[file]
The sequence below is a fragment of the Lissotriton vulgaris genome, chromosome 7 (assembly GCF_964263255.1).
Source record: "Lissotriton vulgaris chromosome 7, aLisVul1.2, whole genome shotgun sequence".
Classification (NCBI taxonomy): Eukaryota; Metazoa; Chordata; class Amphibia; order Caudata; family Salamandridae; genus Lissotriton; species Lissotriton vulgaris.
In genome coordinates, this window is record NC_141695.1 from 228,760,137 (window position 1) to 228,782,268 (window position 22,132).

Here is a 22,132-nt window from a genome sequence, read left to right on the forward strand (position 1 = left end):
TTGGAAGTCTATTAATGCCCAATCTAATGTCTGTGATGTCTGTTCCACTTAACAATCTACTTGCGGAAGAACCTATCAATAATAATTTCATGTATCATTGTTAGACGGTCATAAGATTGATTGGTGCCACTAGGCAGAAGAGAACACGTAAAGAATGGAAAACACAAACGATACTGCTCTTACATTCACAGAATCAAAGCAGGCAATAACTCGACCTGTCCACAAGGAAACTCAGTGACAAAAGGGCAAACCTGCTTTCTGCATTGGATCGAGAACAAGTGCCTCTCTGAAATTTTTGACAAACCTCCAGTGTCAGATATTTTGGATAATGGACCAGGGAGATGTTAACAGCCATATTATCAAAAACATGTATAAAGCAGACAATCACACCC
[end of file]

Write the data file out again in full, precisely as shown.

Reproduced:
The sequence below is a fragment of the Lissotriton vulgaris genome, chromosome 7 (assembly GCF_964263255.1).
Source record: "Lissotriton vulgaris chromosome 7, aLisVul1.2, whole genome shotgun sequence".
Classification (NCBI taxonomy): Eukaryota; Metazoa; Chordata; class Amphibia; order Caudata; family Salamandridae; genus Lissotriton; species Lissotriton vulgaris.
In genome coordinates, this window is record NC_141695.1 from 228,760,137 (window position 1) to 228,782,268 (window position 22,132).

Here is a 22,132-nt window from a genome sequence, read left to right on the forward strand (position 1 = left end):
TTGGAAGTCTATTAATGCCCAATCTAATGTCTGTGATGTCTGTTCCACTTAACAATCTACTTGCGGAAGAACCTATCAATAATAATTTCATGTATCATTGTTAGACGGTCATAAGATTGATTGGTGCCACTAGGCAGAAGAGAACACGTAAAGAATGGAAAACACAAACGATACTGCTCTTACATTCACAGAATCAAAGCAGGCAATAACTCGACCTGTCCACAAGGAAACTCAGTGACAAAAGGGCAAACCTGCTTTCTGCATTGGATCGAGAACAAGTGCCTCTCTGAAATTTTTGACAAACCTCCAGTGTCAGATATTTTGGATAATGGACCAGGGAGATGTTAACAGCCATATTATCAAAAACATGTATAAAGCAGACAATCACACCC